JS: Black Rock Scuba is the best dive operation in West Maui for beginners because we offer personal training, small groups, clean bathrooms, a beautiful resort, and we don’t rush anybody. One other huge advantage, we have a swimming pool on premises for introductory dives. We can take students into the shallow and deep ends for hands-on training to explain the equipment and learn the basics such as breathing underwater for the first time. It’s much easier learning in the pool than in open water. Claustrophobia and stress can be an issue for some. Scuba diving is not difficult once the basics are learned and put into practice. You do not have to be an excellent swimmer, but you must be comfortable swimming in deep water. There’s a difference being in confined water versus wide-open deep water.
RGR: Being underwater for 45 minutes how deep can divers go?
JS: The trainer takes care of all timing and logistics. Intro divers = 40 feet, open-water beginners = 60 feet, advanced open-water beginners = 100 feet, experienced divers = 130 feet.
RGR: It must be exhilarating being underwater and breathing freely? How would you describe that sense of exploration and freedom?
JS: It’s like floating in outer space, as close to flying as you’ll ever experience. The ocean is a beautiful place. When new divers, any age, come up for the first time after a diving experience I can see in their eyes how mesmerized they are. They’ve just experienced something they’ve never experienced before. It’s powerful. It’s extremely rewarding to see those smiles and joy. I’ve been seeing, hearing, and validating these emotions for two decades. There’s an industry adage – “divers are there to take memories and make bubbles.”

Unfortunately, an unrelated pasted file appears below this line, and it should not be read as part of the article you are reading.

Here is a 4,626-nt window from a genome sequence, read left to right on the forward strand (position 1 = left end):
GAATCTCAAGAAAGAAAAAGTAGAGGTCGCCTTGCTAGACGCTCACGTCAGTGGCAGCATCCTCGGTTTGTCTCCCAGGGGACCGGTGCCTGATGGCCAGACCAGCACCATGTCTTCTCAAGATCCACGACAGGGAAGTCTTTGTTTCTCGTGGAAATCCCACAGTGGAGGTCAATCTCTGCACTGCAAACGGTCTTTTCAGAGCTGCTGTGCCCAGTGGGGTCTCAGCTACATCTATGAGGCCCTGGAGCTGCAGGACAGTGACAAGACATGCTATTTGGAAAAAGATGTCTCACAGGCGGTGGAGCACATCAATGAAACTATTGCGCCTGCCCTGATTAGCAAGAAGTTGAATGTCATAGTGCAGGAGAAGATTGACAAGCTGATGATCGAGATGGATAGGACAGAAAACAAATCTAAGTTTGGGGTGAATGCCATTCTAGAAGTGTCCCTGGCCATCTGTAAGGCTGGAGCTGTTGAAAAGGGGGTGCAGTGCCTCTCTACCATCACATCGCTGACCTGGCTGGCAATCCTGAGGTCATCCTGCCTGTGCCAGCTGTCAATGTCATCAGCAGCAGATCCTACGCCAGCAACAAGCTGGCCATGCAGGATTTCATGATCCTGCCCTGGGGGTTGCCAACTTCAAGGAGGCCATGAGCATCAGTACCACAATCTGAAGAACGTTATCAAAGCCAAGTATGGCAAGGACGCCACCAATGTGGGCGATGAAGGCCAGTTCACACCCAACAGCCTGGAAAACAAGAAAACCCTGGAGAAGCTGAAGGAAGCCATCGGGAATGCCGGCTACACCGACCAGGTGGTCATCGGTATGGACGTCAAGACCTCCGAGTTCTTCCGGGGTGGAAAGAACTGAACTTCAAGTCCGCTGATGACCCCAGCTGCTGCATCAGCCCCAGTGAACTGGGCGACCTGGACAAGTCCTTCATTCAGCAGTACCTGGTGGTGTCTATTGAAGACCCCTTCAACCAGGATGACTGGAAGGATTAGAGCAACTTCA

RGR: What are some of the most beautiful and exotic marine life you’ve seen and encountered in your diving years? Have you had “incidents” where creatures did not appreciate you trespassing into their territory?
JS: I’ve pretty much encountered everything on an endless list. Sometimes there are opportunities to swim with pods of dolphins, rays, whale sharks, and humpback whales. There are misconceptions that are undeserved. Marine life does not look to hurt you. They will leave you alone when unprovoked. Marine creatures are not dangerous but will defend themselves. Divers don’t leave trash. Divers don’t take anything from the ocean. Divers clean the ocean. Divers make people aware of protecting the ocean. I’m passionate about this environment and want to keep it healthy and prospering.
RGR: Do you have a regular dive schedule of days/times when you go out?
JS: We can cater to personal preferences, but mostly follow this schedule:
7:45 AM – certified divers everyday
9:15 AM – introductory classes
12 Noon – certified divers
1:30 PM – introductory afternoon class
Night dives – any day of week upon request.
RGR: Why is Black Rock considered a top-rated dive destination?
JS: Black Rock was formed by an ancient volcanic eruption and offers a sandy bottom with depths reaching 30 feet. It’s a super-clean area that attracts a lot of marine life – turtles, dolphins, eagle rays, manta rays, barracuda, moray eel, lobsters, octopus, and sea slugs.
RGR: On land – what are your hobbies and passions?
JS: I like stand-up paddle boarding, hiking, surfing, riding motorcycles – anything that keeps me active. I’ve come to appreciate traveling and new cultures after visiting and living in nine countries including Africa and Asia.